UNEP chief Steiner says finance deal at COP11 still possible

By Tierney Smith
RTCC in Hyderabad

The head of the UN Environment Programme Achim Steiner has called on observers to remain positive about finance discussions at the UN biodiversity talks.

Speaking at a press conference at the Convention of Biological Diversity’s COP11 summit, Steiner dismissed suggestions that there was deadlock, arguing that it was typical of international finance negotiations to run to the last day.

“Negotiations are ongoing. I would not characterise them as stuck, because a COP is there to reconcile different positions’, he said.

“What is happening right now is rational, logical and chronologically correct – I would say this COP is at work and that is exactly what it should be doing.”

He said that every signal so far, from both the Indian Presidency and the regional groupings suggested a deep commitment to resolve outstanding issues before the end of the conference on Friday.

On Wednesday India pledged $50 million to fund biodiversity projects within the country, but wider discussions on finance have proved to be the most contentious issue for parties.

Yesterday saw the contact group on finance mobilisation meet to discuss a draft text. They discussed whether a target to double biodiversity finance from developed to developing countries by 2015 was adequate. Developed countries noted that ‘baselines’ would be necessary to determine if this target was needed. Baselines refer to how much each country needs to achieve its own biodiversity plans.

Developed nations led by the EU argue that baselines must be put in place before discussions can move on to the targets for funding.

EU commissioner for Environment, Janez Potočnik told RTCC: “The condition that was agreed in Nagoya was that we would have a good baseline, that means that we understand what are the needs. We would need to have a good reporting system which means of course we would like to know how that money was spent and for what purpose.

“All of that also makes sense. That is why here in Hyderabad our firm belief in the EU is that until those things are met it is difficult to agree about definite targets. But we are also aware to meet our 2020-biodiversity targets, our Aichi Targets that we agree in Nagoya to be reached, it is coming closer so we need to discuss also how we step up our efforts.”

Developing nations say that to fulfill the mandate set in Japan in 2010 targets must be agreed here in Hyderabad. They say discussions on this should take precedence over those on frameworks and baselines.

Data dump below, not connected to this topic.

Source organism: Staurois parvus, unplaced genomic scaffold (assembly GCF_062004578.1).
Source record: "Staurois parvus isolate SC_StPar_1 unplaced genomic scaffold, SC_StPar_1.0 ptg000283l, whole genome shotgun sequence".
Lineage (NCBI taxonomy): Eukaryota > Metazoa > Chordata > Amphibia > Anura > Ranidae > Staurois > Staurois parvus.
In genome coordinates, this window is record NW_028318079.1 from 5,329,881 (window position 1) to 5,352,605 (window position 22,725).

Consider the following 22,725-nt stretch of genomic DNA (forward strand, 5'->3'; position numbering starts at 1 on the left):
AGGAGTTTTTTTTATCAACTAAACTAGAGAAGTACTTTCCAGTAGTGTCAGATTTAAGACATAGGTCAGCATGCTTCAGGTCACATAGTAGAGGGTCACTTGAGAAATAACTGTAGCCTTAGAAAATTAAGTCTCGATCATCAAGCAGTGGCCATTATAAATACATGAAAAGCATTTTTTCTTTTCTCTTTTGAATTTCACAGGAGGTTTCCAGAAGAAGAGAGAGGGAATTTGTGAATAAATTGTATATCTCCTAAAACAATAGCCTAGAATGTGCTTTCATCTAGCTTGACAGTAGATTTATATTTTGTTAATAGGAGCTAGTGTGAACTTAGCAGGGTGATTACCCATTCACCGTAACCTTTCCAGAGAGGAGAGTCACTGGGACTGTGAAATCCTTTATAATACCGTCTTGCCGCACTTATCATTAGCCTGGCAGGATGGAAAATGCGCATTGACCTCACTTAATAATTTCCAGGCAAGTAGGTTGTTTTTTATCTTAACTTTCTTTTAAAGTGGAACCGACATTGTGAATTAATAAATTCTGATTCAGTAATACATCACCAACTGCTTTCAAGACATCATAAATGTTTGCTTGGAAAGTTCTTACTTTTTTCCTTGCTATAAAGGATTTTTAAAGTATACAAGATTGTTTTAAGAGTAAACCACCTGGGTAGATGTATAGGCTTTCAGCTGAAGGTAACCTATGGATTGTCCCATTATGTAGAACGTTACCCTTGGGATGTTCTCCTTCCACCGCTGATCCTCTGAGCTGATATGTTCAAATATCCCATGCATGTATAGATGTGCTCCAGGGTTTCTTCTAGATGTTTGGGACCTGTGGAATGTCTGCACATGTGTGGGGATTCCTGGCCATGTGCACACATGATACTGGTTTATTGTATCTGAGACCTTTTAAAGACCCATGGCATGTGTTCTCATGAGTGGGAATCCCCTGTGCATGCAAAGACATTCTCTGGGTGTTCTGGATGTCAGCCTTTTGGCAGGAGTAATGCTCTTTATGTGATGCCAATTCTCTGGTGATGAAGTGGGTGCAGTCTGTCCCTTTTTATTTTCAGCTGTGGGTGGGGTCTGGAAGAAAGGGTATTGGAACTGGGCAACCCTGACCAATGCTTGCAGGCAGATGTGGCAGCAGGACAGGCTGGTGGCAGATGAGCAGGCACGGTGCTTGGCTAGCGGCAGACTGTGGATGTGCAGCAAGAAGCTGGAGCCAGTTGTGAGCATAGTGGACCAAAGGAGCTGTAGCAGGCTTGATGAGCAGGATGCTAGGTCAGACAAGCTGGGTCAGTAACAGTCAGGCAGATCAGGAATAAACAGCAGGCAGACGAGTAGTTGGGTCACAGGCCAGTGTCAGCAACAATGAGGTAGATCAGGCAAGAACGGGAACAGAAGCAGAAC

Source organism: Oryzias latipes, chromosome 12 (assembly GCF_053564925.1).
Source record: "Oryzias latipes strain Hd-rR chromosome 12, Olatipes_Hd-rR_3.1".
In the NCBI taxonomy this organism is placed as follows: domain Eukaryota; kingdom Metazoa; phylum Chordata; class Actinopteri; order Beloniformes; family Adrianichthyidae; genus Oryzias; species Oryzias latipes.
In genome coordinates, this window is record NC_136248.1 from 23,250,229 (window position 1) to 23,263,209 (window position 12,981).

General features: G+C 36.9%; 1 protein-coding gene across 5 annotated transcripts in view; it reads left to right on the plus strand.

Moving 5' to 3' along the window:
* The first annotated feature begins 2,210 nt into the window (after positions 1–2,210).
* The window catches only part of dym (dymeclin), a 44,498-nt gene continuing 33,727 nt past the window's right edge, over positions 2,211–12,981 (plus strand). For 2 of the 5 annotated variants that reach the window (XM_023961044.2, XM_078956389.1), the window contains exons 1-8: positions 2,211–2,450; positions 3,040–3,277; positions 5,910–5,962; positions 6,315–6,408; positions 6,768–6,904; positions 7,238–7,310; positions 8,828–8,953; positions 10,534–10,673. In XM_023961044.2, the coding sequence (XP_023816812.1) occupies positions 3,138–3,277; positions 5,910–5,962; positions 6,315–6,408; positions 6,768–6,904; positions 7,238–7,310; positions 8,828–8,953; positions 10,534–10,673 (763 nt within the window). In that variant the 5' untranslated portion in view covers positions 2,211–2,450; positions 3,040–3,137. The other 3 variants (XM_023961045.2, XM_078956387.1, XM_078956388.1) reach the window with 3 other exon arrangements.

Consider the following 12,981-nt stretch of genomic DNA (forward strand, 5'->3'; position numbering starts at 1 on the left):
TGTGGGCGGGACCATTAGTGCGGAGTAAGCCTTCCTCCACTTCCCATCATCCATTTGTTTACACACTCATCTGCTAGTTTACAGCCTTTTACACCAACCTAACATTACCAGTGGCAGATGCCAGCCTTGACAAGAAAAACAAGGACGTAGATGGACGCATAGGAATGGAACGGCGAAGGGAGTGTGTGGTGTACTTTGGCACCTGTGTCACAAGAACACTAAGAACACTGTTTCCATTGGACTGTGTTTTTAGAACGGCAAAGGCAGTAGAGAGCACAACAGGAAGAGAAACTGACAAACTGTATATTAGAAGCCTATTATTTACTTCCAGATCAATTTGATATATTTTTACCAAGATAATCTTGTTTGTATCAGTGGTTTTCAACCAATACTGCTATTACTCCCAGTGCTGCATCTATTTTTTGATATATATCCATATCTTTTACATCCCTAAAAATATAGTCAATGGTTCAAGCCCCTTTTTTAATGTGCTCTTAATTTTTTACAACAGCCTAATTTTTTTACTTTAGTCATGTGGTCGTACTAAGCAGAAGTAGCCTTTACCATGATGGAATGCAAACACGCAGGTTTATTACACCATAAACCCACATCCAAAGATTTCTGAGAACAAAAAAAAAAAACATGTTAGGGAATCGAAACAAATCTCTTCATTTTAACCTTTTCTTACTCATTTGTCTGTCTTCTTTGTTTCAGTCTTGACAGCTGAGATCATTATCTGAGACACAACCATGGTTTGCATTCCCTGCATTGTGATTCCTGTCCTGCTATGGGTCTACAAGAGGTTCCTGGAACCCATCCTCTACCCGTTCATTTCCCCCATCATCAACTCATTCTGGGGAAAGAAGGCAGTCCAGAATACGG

Last week one developing nation said countries should start with the targets and then figure out how they will meet them. This sentiment was echoed in the country statements made in the High Level Segment of negotiations yesterday.

A delegate from Mozambique for example reminded the room that “when we adopted the strategic plan and the Nagoya Protocol in 2010 we appealed that only with the financial resources can we avoid repeating the mistakes” of the 2010 targets.

Thailand’s representative concurred, arguing his country: “has already worked to achieve Aichi Target 20 [on finance]. We have set up an environmental fund to support conservation activities.”

With the prospect of angry scenes at the end of COP11 if finance targets are not agreed, Steiner warned that the success of the conference could not be measured by one number.

“If you narrow it down to in Hyderabad you are only negotiating one financial amount and you reduce it to what is the international community willing to pay in order to move forward in the Aichi and Nagoya outcomes,” he said.

“You are ignoring the vast investment and the far larger investment that are part of the national and regional investment in biodiversity already.”

More from COP11

UK and Canada win ‘Dodo’ award for blocking biodiversity talks

Amnesty and Greenpeace call on India to stop coal violations

UNEP: Eight steps to feed a growing world

Video: EU commissioner talks about the need for strong baselines and a reliable framework on finance…

Janez Potočnik, EU Commissioner for the Environment from Responding to Climate Change on Vimeo.

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